School boards discuss joint offerings, like successful English class

The CMC Board of Trustees and the MUSD Board of Education met for a joint board meeting on Tuesday afternoon.

JOSHUA TREE — The Morongo Unified School District Board of Education held a special joint meeting with the Copper Mountain Community College Board of Trustees Tuesday night. Board members discussed multiple future projects, including attempts to grow the CMC athletic department, online classes and the English as a second language class that was offered to adults at Yucca Valley Elementary School this year.

Copper Mountain College Executive Dean of Academic Affairs Tony DiSalvo and Morongo Unified Assistant Superintendent of Instructional Services Amy Woods launched the adult ESL class at Yucca Valley Elementary School this year with the help of school Principal Celeste Wahlberg.

“Tony and I had this idea that we would create a service for the community,” Woods said. “We have a lot of not fluent English speakers and when you can’t speak the language, you can’t access education, you can’t access any community services and a lot of times you can’t access employment.”

As part of the program, the elementary school provided tutoring for students who accompany their parents to the class and childcare for the younger children. DiSalvo, who ran other adult ESL classes at Copper Mountain College in the past, said that the program at Yucca Valley Elementary was much more successful because of its location and also because of the childcare provided.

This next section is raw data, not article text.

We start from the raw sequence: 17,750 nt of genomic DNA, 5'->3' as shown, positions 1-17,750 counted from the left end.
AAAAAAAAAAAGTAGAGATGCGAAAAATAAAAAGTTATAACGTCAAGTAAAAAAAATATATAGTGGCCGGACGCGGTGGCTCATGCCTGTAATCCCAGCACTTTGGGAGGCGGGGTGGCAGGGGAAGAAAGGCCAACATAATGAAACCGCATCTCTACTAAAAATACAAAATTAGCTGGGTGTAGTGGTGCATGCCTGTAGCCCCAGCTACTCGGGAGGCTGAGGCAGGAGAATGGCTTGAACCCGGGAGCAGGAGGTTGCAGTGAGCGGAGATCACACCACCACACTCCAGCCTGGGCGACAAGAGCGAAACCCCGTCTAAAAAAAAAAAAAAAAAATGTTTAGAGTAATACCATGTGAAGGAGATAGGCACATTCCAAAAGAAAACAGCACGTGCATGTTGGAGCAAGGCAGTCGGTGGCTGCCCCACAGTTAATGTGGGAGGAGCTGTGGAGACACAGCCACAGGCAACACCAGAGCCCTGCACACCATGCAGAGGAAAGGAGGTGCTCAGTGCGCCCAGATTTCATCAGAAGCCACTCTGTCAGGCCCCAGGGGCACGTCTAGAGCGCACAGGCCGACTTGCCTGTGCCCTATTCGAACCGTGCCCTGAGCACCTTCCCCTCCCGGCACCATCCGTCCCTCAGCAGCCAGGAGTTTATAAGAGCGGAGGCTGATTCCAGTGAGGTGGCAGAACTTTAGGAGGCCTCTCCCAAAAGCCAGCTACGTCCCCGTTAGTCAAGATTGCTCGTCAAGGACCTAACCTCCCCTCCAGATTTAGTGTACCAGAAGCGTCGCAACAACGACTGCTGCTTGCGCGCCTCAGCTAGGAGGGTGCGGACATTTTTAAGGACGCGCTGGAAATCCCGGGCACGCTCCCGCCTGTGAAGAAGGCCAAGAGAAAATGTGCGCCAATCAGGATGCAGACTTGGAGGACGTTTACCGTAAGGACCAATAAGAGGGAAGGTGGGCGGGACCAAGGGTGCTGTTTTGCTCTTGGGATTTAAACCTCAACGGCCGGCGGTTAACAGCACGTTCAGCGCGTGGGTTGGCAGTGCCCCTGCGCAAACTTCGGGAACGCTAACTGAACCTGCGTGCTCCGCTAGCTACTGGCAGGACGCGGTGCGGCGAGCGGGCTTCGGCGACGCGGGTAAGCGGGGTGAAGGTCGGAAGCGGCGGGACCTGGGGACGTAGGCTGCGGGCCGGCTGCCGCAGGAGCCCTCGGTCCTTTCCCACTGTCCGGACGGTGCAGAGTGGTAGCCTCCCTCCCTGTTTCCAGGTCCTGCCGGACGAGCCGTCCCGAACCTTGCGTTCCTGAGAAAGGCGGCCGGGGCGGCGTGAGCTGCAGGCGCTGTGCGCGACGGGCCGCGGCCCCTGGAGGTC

“We had over 40 participants,” Woods said. “We had to divide them into two sessions. I’ve had emails from people asking if we’re going to run it in Twentynine.”

CMC, which provides the textbooks and instructor for the class, will be sending a counselor to meet the students next week and to offer them a tour of the college campus. DiSalvo and Woods are already planning to offer another adult ESL class on the east end of the Basin next year.

“That’s the best thing honesty,” said MUSD board member Karalee Hargrove after hearing about the program’s success. “It’s incredible.”

The board also discussed the future of athletics at CMC. Some MUSD members expressed concern that the lack of athletics offerings at the college might deter some local students from attending.

“Roughly 80 of the 400 students (who graduate from local high schools) do choose to go to other community colleges right after graduating and many of those choose to do so because of sports,” said CMC Superintendent Daren Otten.

College trustee Greg Gilbert said they are looking to add more programs, specifically with sports that can use their existing facilities. The school is working toward cross country and volleyball programs, but it still needs to look at funding and work toward Title 9 compliance.

“Yes, sports like cross country are significantly less expensive but the travel expenses are still something that we have to consider,” Otten said. “We’re still in a learning process of what it means to be a school with athletics but we recognize there is a demand.”

Closing up the meeting, the boards talked about some future goals, including the possibility of adding a student showcase in all of their board meetings and holding more joint staff development activities.

Woods said the boards will continue to talk to see what programs they can grow or add before the 2020-21 school year.

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